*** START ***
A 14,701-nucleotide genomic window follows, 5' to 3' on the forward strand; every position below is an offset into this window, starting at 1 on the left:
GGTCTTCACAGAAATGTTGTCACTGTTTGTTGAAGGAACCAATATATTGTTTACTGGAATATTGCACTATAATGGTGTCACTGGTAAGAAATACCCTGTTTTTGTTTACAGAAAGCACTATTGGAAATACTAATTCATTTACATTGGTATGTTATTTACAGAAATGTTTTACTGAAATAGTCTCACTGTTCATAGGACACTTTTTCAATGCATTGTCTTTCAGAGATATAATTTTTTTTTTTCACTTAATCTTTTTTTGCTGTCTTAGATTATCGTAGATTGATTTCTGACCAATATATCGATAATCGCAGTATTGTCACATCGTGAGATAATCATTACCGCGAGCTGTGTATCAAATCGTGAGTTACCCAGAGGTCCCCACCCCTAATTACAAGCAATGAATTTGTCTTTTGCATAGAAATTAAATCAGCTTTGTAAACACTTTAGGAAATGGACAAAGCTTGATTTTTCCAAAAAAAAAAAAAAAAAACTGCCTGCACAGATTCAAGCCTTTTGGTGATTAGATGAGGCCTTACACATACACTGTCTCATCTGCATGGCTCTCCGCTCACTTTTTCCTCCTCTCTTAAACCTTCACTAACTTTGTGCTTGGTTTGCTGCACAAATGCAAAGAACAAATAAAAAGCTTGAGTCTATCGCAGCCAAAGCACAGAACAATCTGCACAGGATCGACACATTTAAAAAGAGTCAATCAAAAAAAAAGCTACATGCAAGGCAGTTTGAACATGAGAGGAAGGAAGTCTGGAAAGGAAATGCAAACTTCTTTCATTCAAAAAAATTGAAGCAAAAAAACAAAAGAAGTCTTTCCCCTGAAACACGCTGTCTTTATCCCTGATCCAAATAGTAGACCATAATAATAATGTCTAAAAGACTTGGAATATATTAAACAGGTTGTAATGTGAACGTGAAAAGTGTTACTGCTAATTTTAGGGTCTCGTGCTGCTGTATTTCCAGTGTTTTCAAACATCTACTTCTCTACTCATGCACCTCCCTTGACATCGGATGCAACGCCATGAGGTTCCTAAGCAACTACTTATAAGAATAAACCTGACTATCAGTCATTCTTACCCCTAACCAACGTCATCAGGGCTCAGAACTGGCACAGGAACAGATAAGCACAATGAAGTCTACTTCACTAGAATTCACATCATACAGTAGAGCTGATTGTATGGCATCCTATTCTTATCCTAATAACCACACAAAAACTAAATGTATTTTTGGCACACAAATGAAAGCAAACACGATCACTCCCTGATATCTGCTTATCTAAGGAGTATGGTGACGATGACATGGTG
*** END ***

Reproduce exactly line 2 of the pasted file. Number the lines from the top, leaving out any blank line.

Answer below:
GGTCTTCACAGAAATGTTGTCACTGTTTGTTGAAGGAACCAATATATTGTTTACTGGAATATTGCACTATAATGGTGTCACTGGTAAGAAATACCCTGTTTTTGTTTACAGAAAGCACTATTGGAAATACTAATTCATTTACATTGGTATGTTATTTACAGAAATGTTTTACTGAAATAGTCTCACTGTTCATAGGACACTTTTTCAATGCATTGTCTTTCAGAGATATAATTTTTTTTTTTCACTTAATCTTTTTTTGCTGTCTTAGATTATCGTAGATTGATTTCTGACCAATATATCGATAATCGCAGTATTGTCACATCGTGAGATAATCATTACCGCGAGCTGTGTATCAAATCGTGAGTTACCCAGAGGTCCCCACCCCTAATTACAAGCAATGAATTTGTCTTTTGCATAGAAATTAAATCAGCTTTGTAAACACTTTAGGAAATGGACAAAGCTTGATTTTTCCAAAAAAAAAAAAAAAAAACTGCCTGCACAGATTCAAGCCTTTTGGTGATTAGATGAGGCCTTACACATACACTGTCTCATCTGCATGGCTCTCCGCTCACTTTTTCCTCCTCTCTTAAACCTTCACTAACTTTGTGCTTGGTTTGCTGCACAAATGCAAAGAACAAATAAAAAGCTTGAGTCTATCGCAGCCAAAGCACAGAACAATCTGCACAGGATCGACACATTTAAAAAGAGTCAATCAAAAAAAAAGCTACATGCAAGGCAGTTTGAACATGAGAGGAAGGAAGTCTGGAAAGGAAATGCAAACTTCTTTCATTCAAAAAAATTGAAGCAAAAAAACAAAAGAAGTCTTTCCCCTGAAACACGCTGTCTTTATCCCTGATCCAAATAGTAGACCATAATAATAATGTCTAAAAGACTTGGAATATATTAAACAGGTTGTAATGTGAACGTGAAAAGTGTTACTGCTAATTTTAGGGTCTCGTGCTGCTGTATTTCCAGTGTTTTCAAACATCTACTTCTCTACTCATGCACCTCCCTTGACATCGGATGCAACGCCATGAGGTTCCTAAGCAACTACTTATAAGAATAAACCTGACTATCAGTCATTCTTACCCCTAACCAACGTCATCAGGGCTCAGAACTGGCACAGGAACAGATAAGCACAATGAAGTCTACTTCACTAGAATTCACATCATACAGTAGAGCTGATTGTATGGCATCCTATTCTTATCCTAATAACCACACAAAAACTAAATGTATTTTTGGCACACAAATGAAAGCAAACACGATCACTCCCTGATATCTGCTTATCTAAGGAGTATGGTGACGATGACATGGTG